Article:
And once Mum was invited to the kindergarten for a conversation.

" - Do you know what stories your son is telling?! "

That was the time of fighting with Zionists in the Soviet Union. Study of the Jewish history and observance of the Jewish traditions could have very serious consequences. My parents had a word with Grandfather, and my
studying of the Jewish history was interrupted. In connection with my grandfather Yankel I recollect the following episode.

After the prayer grandfather took of his talit and kissed tsitsit [tassels on the ends of talit]. It looked to me very amusing and interesting. Once I asked him to allow me to kiss tsitsit. Grandfather agreed and that's how I took my share of this ceremony.

I never saw parents of my father; I know about them only from stories. They came from Lithuania, and lived and died in Belarus, somewhere in the Mogilyov area.

My paternal grandfather's name was Borukh. He was very vigorous, rigid by nature. He was religious, observed traditions and his attitude to children was austere. He dealt with trading and was very respected in the place where he lived. People say, that he credited the goods to the poor, not disturbing them very much about the refunding time.

My father, Lev (Leiba) Rubinstein, was born in the town of Golovchin in Belarus. I believe he finished Cheder there, because as a thirteen-year old boy Daddy and his cousin Misha set off to study in Vilna in yeshiva. He studied very successfully and completed this educational institution.

Maybe he studied later in a grammar school, I do not know. I do know that Father was a highly educated man. He was an expert in history, literature, and spoke four languages - Yiddish, Hebrew, Russian and German. Later, in Soviet times (in 1920-1921) Father wanted to enter a higher educational institution that corresponded to his talents.

But, as Father was a businessman, he fell under the category of so-called "lishentsy", i.e. people who were deprived of many civil rights. So he was not permitted to submit papers to a humanitarian institute, and had nothing left to do but enter the Agricultural Institute in Kiev. During his study he lived with the family of his older sister Ginda. Father was short, very modest by character, gentle and kind.

In 1924 or 1925 he graduated from Kiev Agricultural Institute, obtaining the specialty of agriculturist and zoo technician and went to work in Jewish settlements in the Crimea.

Zionists were diligently studying agriculture then, preparing to move to Palestine. Besides, the idea was discussed of organizing a Jewish autonomy in the Crimea. Life in the Jewish settlements in the Crimea was arranged according to communal principles.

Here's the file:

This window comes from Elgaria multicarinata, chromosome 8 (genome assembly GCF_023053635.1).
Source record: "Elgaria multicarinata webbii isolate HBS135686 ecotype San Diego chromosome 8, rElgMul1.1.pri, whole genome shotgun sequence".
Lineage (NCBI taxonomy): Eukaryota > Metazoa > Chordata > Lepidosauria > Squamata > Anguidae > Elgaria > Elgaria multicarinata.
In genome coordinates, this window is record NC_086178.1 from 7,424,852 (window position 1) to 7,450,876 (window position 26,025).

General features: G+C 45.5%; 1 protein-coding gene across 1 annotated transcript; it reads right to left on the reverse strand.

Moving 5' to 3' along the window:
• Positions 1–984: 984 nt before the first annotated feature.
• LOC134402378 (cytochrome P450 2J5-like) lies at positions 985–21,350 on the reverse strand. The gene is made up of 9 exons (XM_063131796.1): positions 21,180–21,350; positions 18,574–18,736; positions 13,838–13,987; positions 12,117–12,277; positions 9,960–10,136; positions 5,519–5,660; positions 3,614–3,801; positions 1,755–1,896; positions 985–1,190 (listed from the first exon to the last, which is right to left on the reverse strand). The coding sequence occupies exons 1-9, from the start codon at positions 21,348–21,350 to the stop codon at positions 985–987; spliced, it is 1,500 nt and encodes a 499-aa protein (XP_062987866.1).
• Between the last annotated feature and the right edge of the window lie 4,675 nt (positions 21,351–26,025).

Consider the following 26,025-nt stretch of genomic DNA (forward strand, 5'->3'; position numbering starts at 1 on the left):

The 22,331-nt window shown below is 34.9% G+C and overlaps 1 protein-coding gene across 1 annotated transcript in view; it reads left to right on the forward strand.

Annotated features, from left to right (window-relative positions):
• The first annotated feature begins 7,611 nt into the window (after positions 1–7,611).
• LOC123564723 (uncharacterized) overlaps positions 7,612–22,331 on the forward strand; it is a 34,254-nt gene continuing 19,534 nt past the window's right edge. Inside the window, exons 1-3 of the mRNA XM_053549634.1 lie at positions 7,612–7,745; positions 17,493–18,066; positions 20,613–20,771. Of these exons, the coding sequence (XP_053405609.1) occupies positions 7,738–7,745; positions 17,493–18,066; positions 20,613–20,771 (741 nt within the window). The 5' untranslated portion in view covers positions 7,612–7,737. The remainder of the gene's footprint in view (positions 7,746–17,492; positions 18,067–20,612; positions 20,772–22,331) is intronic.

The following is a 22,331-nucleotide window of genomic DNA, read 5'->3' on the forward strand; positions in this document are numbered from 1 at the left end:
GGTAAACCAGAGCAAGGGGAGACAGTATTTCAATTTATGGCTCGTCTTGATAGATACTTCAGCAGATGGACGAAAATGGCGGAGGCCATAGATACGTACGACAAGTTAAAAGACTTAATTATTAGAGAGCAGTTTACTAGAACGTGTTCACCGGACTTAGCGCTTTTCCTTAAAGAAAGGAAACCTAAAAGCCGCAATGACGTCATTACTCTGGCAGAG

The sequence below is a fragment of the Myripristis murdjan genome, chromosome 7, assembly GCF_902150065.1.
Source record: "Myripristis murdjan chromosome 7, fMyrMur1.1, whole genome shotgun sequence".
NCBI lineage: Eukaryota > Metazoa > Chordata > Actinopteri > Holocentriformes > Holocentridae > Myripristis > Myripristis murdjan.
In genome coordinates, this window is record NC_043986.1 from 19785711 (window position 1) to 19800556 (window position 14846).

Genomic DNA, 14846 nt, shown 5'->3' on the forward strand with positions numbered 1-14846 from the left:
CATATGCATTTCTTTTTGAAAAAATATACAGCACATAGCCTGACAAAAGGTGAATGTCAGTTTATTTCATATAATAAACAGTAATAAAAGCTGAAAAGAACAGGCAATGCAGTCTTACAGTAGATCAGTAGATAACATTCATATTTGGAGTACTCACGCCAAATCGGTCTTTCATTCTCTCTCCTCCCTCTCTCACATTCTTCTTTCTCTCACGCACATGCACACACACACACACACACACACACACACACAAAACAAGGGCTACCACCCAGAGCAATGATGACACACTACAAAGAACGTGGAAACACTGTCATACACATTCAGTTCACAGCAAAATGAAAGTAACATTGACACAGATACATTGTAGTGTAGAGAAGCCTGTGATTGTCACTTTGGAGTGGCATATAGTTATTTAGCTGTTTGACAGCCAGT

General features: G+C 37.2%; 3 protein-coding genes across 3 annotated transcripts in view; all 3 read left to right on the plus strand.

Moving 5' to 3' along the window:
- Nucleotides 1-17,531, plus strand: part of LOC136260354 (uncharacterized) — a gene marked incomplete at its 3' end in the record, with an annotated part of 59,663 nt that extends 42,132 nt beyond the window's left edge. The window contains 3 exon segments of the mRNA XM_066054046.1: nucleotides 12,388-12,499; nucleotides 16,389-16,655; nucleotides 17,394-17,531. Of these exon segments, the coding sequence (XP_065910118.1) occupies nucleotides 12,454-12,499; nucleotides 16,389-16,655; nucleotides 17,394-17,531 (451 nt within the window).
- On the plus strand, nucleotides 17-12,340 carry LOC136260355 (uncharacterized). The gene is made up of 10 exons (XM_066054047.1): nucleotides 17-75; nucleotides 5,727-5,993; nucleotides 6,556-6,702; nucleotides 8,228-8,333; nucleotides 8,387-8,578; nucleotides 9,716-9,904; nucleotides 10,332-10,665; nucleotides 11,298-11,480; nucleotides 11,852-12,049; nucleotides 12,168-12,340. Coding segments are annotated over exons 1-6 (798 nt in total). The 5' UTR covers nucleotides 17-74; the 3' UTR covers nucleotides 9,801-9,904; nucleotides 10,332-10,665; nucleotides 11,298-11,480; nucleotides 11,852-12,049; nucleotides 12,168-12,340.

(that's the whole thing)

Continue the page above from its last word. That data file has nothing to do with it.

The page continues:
Father worked there for several years. Mum told me that when he returned, he did not have any property, except the clothes on his back.

My dad met Mum at a family party. My mum, Ginda Basok, was brought up in the Soviet times. I do not know, where she studied in childhood. Possibly, in her Father's house or may be in an elementary school. I know,
that in 1924-1927 she studied at a rabfak. [Rabfak - school for adults].

Before marriage Mum worked in a drugstore, helping the pharmacist. Mum and Daddy got married in 1927, and in 1929 I was born. After marrying my father, she was a housewife.

 

  • Growing up

Daddy then worked as a zoo technician in Kupinsk, and we moved to the city of Nikolaev in 1932. We settled in a good (by standards of that time) 2-room apartment on the second floor. It was a small part of an ancient private residence in the city center.

We had electricity, but the heating was by stoves. The kitchen was common with neighbors and we had a rather large verandah. The apartment was very sunny. We had a very largemultinational courtyard, where about 40 families lived. There were many children in the court yard, basically girls, for some reason.

I was on very good terms with them. I remember, how my day began. I got up early in the morning, went down to the courtyard, sat on the granite parapet heated by the sun and waited for my friends to come out. We played many outdoor
games.

At that time Daddy worked in a state agricultural farm 14 km from the city - In summer we lived there with Mum and had a rest. I was a very mobile and inquisitive boy then. In the early morning I left together with the workers of the state farm to the fields. It was all the same to me how to go: on a horse cart, on a tractor, by oxen or by car, which was a big rarity then.

There was a small club where they used to show silent pictures on certain days. The display of films was accompanied by music played by astring ensemble. Workers of the state farm with their families came to see the film. Amateur performances were also staged in the club. I, too, participated in them.